In my last article, in the July issue, I ran off topic a bit, reminiscing about The West Side Tenants Union etc., but I will stay on topic this time, I promise!
This series I am writing centers on Elder Abuse, or at least, my experience with Elder Abuse.
The Call Button is a devise/contraption that is slightly bigger than a bar of soap. It is held in one hand. It is used to call the Nurse’s Station, for help.
By pushing the red light button, the nurse’s station microphone is activated. Someone on call at the nurse’s station receives notice. Whomever is available answers and may possibly say any of the following (or worse):
“How may I help you?!”
“What do you want Ms. Omari?!”
“What is it NOW?!”
“How may I help you NOOOOOOOOWWWW?!”
“We were just there a minute ago!”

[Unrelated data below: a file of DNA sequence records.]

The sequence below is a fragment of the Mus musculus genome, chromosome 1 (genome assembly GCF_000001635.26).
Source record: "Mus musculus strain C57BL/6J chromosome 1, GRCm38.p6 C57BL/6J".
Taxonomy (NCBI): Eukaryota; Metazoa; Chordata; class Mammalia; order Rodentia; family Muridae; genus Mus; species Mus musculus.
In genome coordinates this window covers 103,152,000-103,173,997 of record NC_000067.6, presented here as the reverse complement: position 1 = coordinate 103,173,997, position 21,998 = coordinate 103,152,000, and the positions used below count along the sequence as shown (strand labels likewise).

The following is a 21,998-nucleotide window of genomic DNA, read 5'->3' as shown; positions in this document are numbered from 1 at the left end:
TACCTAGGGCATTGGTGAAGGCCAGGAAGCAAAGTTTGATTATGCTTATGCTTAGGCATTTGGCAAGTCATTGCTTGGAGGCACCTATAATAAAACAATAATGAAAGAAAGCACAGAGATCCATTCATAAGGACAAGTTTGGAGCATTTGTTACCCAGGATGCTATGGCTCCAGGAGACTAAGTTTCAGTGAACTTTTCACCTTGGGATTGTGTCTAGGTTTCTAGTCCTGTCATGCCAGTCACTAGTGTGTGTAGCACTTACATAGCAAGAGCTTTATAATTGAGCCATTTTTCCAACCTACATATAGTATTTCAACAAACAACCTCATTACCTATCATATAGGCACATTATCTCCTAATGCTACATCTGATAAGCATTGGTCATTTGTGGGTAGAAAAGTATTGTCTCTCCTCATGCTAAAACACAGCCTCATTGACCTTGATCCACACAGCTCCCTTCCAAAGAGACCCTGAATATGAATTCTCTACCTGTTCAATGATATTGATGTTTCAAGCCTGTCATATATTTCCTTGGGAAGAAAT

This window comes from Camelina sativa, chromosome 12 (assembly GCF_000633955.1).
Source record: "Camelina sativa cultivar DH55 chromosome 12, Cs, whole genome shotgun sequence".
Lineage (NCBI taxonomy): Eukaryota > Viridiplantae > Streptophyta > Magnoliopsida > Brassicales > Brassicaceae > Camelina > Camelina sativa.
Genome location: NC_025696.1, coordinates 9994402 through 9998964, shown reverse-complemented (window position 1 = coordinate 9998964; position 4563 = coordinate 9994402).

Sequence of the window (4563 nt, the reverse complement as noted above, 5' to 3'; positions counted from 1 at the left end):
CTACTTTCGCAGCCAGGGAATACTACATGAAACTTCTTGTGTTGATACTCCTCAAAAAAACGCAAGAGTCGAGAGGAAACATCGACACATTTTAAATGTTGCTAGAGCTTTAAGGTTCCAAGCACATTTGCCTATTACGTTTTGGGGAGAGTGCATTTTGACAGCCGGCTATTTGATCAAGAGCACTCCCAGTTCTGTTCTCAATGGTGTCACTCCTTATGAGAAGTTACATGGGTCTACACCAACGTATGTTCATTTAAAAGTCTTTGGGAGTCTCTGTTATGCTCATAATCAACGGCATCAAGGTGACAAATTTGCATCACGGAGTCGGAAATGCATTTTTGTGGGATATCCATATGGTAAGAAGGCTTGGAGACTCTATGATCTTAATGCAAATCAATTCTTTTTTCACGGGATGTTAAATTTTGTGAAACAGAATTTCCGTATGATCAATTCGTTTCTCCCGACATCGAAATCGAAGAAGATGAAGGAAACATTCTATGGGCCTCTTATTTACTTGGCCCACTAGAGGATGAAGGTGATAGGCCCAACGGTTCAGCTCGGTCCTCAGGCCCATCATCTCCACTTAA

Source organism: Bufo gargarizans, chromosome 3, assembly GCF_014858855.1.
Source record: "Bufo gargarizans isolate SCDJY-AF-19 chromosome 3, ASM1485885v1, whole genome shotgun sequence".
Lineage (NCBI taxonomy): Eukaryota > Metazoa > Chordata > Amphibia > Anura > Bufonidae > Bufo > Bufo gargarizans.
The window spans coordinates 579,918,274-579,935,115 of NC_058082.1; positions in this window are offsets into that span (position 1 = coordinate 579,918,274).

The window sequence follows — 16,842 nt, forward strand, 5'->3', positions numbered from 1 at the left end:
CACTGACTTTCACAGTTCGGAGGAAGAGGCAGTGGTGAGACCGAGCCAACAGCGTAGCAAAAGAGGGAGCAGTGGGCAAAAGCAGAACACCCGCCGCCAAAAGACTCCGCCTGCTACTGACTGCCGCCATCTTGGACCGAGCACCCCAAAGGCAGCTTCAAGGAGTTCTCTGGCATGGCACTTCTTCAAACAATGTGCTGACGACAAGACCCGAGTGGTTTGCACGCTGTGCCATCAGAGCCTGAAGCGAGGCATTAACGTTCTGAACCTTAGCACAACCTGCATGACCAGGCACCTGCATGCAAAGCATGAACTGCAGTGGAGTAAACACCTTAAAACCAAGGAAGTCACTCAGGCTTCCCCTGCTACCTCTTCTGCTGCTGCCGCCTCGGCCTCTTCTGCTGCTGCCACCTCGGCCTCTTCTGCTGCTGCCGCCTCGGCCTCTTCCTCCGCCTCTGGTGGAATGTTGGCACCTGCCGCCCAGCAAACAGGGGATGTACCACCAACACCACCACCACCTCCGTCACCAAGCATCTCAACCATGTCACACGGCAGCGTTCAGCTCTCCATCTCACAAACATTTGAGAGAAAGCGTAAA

“What can I do for you?!”
“What do you want SARA?!!!”
One night I called for help. The person at the desk said, “NOOOOOWWWW WHAT?!”
Another staff member asked her “Who is calling?!”
The person who answered the call said, “342R, Sara”.
The other staff member then replied “Oh Shit!”
I replied, “I heard that……”
The device call button also allows you to hear the conversations and/or gossip of the staff members if the microphone is accidentally left on at the nurse’s station.
I have heard a lot of gossip I would rather not have heard over the years.
Sometimes the call button is answered in 5(five) minutes – 30(thirty) minutes. One time it was almost 3(three) hours! Approximately 3 years ago, I was trying to turn over in bed by holding onto the rail with my good hand. My leg went over the bed, which in turn pulled my body on to the floor. I am glad the bed was low to the floor, which prevented a bigger accident. I had to lay there for over 2 hours before anyone came.
I have great fear around the call button issue, because I am helpless, being partially paralyzed. I need assistance very often. Falling, diabetic reactions, the “trots”, even just turning over in bed, are a few of the instances I really depend on the help.
God damn Sara you should not be so negative!
by Sarah Omari